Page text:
Ready to Outrun Your Age? Here is Your RUN-YOUNGER Plan

Tempted to splash out on the latest anti-aging elixir? Are your shelves packed with supplements that promise to ease aches and pains? You’re not the only one. According to data, US women spend $70,294 on their appearance in their lifetime. And that’s not all – 23 percent of us would consider youth-boosting cosmetic surgery, while 67 percent would opt for a non-invasive treatment. But what if the fountain of youth wasn’t lurking on the beauty and health counters but among the details of your exercise regime? Sound too good to be true? Actually, it’s not.


In recent years, science has shown that many of the physical effects we once thought were caused by aging – weaker muscles, wider waists, easy-to damage bones – are partially the result of inactivity. Indeed, sporty people have thicker bones than those who sweat less, and they also have longer telomeres (the protective caps at the ends of chromosomes, which protect DNA from deterioration and get shorter as you age). ‘You can lose up to 10 percent muscle mass every decade after 50, but exercise can counteract it,’ says Dr. Mary Robinson MD, consultant physician in Sports Medicine. ‘Older people can get the same response to exercise that a much younger person might have.’


Clearly, exercise helps in the quest for a youthful body but does the type of activity you do matter? A bank of science suggests it does. In fact, the latest research published in the European Heart Journal reveals that running offers big benefits when it comes to building an ageless body. The German scientists compared different types of workouts – endurance training (distance running), HIIT training (interval running) and resistance training (circuit exercise on gym machines) – and found that running slowed or reversed cellular aging, even when weight training did not.

‘Metabolically, running is really good for you,’ adds Dr. Robinson. ‘It’s important to maintain heart- and lung-based fitness as you age and running is great for the cardiovascular system.’ Further science shows that satellite cells, which help repair and regenerate muscle tissue, are hardier among runners. Plus, runners’ muscles are more densely packed with motor units (the muscles’ control mechanisms, which can reduce in number as we age) than sedentary types.


It’s important not to discount other forms of activity. ‘After women go through the menopause, they lose the protective effect that hormones have on bone strength, and running can help boost bone density,’ adds Dr. Robinson. ‘However, bones like to be loaded in different directions, so supplementing some runs with resistance exercise or Pilates is a really good idea.’ Been avoiding pounding the pavements because you believe it can cause boob drooping, saggy jowls or joint pain? Let’s put those rumors to rest: ‘Running gets a bad reputation for causing things such as joint pain when it’s simply a matter of being holistically strong by complementing runs with strength work,’ explains Dr. Robinson. And as for saggy skin? ‘There are some things we need to be mindful of, such as ensuring our bra fits, because running can cause some stretching of the ligaments around the breast, but the rest simply isn’t true.’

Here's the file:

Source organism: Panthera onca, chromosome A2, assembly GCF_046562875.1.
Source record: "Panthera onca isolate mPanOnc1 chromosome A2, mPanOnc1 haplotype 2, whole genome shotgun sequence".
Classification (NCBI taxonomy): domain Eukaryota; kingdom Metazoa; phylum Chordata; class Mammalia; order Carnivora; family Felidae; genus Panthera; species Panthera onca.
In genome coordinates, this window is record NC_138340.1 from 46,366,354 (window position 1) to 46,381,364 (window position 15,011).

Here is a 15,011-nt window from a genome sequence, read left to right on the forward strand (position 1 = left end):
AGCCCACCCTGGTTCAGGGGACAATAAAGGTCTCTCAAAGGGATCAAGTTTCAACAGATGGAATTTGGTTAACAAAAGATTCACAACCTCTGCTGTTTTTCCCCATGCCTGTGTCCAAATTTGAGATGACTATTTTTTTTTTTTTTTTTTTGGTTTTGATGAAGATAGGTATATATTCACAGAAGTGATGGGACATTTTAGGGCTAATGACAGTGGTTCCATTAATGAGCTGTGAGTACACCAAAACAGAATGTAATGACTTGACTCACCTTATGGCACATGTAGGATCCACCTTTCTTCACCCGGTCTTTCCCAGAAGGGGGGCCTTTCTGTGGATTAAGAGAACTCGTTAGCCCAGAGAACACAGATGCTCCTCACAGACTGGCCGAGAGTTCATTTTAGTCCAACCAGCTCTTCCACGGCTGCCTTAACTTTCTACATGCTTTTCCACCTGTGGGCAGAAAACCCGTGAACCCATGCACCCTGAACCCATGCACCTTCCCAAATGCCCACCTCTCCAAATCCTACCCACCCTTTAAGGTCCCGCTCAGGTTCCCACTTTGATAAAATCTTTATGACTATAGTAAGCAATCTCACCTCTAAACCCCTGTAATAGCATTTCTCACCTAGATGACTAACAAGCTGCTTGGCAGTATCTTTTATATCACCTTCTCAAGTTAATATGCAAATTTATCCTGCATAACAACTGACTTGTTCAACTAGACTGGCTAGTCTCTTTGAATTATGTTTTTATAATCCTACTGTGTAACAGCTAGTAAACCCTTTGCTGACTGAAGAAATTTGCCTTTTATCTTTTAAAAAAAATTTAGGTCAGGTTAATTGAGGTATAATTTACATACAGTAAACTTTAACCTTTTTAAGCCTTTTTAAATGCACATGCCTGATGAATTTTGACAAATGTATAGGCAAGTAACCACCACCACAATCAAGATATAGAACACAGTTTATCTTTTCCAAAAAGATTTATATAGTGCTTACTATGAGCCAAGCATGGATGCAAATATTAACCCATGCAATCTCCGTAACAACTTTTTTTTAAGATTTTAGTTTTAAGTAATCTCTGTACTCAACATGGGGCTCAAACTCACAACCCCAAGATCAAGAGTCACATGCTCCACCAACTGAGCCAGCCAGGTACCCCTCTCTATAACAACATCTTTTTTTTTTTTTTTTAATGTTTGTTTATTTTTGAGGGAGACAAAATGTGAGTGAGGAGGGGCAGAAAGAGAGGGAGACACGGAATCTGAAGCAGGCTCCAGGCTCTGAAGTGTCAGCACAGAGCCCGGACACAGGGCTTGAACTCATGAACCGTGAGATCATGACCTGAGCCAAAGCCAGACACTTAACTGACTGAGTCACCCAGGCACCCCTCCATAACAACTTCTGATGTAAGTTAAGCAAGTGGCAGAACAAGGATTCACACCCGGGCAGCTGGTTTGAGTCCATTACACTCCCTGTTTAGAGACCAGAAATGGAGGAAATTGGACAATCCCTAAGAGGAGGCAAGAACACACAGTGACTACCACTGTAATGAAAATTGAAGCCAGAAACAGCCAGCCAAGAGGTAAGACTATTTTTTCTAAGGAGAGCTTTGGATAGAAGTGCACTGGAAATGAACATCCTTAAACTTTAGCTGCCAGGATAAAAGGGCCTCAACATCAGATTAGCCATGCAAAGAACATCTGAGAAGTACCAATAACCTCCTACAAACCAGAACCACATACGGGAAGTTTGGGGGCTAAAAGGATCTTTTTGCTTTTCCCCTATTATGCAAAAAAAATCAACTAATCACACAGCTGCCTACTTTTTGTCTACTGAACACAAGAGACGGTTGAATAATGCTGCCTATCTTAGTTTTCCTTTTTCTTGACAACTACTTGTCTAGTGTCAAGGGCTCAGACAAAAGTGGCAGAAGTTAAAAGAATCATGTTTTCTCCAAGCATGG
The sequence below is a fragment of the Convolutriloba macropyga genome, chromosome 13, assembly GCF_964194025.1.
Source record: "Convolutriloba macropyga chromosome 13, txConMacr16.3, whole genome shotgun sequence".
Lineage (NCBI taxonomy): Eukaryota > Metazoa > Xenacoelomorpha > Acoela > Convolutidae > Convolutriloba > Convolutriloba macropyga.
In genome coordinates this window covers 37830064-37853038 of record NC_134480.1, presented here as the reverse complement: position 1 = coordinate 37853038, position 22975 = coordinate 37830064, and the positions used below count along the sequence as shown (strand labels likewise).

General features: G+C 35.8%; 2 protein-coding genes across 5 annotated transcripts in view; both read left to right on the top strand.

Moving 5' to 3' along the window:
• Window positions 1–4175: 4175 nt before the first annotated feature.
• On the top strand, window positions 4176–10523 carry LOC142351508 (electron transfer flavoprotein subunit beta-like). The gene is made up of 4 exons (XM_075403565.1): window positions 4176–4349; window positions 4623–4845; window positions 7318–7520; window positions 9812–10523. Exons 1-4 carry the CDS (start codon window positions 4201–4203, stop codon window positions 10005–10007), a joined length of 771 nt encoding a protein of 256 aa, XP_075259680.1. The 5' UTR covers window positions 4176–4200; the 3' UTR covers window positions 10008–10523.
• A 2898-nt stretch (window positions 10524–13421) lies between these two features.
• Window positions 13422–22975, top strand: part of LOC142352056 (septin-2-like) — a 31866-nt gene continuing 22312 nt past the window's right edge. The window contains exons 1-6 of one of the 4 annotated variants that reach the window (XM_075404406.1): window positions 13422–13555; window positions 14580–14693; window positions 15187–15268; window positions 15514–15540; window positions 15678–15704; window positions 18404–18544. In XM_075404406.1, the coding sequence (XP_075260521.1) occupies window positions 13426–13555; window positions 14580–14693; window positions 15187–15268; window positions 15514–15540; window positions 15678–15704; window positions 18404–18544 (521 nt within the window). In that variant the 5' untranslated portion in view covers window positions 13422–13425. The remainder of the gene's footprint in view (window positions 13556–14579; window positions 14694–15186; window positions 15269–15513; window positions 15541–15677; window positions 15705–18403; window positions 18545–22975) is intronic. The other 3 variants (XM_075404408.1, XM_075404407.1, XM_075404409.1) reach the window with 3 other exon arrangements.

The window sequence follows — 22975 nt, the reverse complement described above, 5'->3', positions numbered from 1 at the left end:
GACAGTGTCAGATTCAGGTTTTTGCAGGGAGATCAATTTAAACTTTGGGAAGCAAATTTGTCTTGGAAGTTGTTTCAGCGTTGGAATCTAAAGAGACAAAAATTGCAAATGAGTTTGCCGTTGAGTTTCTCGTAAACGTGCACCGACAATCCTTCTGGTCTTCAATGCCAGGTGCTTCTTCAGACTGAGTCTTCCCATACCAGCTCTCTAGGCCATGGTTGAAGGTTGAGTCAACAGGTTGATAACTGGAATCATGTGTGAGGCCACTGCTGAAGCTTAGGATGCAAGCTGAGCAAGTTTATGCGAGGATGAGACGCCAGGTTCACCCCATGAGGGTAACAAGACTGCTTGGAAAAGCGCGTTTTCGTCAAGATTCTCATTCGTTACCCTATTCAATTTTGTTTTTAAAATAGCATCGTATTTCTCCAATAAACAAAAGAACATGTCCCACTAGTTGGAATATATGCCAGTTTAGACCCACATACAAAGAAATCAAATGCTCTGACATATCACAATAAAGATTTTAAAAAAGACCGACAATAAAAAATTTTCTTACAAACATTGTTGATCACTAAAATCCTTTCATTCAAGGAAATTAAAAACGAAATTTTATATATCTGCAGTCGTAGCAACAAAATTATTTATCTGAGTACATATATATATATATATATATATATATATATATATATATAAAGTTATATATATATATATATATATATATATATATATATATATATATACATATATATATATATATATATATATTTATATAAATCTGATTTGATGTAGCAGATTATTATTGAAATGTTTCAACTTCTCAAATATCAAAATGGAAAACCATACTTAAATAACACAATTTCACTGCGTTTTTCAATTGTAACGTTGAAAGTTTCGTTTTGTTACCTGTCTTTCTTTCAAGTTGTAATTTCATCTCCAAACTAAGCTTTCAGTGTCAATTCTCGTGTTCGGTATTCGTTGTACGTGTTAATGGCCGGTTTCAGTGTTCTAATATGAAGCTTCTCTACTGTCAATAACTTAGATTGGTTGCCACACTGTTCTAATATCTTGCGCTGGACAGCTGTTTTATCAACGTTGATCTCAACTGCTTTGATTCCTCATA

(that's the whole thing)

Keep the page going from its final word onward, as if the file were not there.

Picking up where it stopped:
Did you know that you can boost heart, lung, muscle and bone strength as efficiently as a younger person? With the right training, running could hold the key to turning back the clock. Follow this expert advice…

  1. START SLOWLY Whether you’re new to running or returning to the sport, it’s important to start slowly and build up the mileage gradually. Programs such as the Couch to 5K challenge and park run events make really great goals.
  2. RECOVER PROPERLY You could get away with things in your 20s that you can’t now, and bouncing back from exercise is one of them. Aim to do fewer run sessions per week and schedule in a bit more time for recovery than you used to – running every other day is sensible.
  3. RUN UPHILL Running uphill is a great way to build strength and balance. We already know that people lose muscle strength as they age but many forget that we also lose balance. Keep challenging your balancing ability by building proprioception skills through running off-road or uphill.
  4. STRENGTH TRAIN Resistance exercise offers even more benefits for older runners than it does for younger ones – it can help maintain muscle mass, as well as ease the stress on joints. Add leg and core exercises – squats, planks, deadlifts, push-ups and lunges – to your training.
  5. STAY FLEXIBLE Everyone’s muscles and tendons lose elasticity with time, and you may find that you feel particularly tight around the backs of your legs, glutes and shoulders after a run. Stretching and yoga can help.


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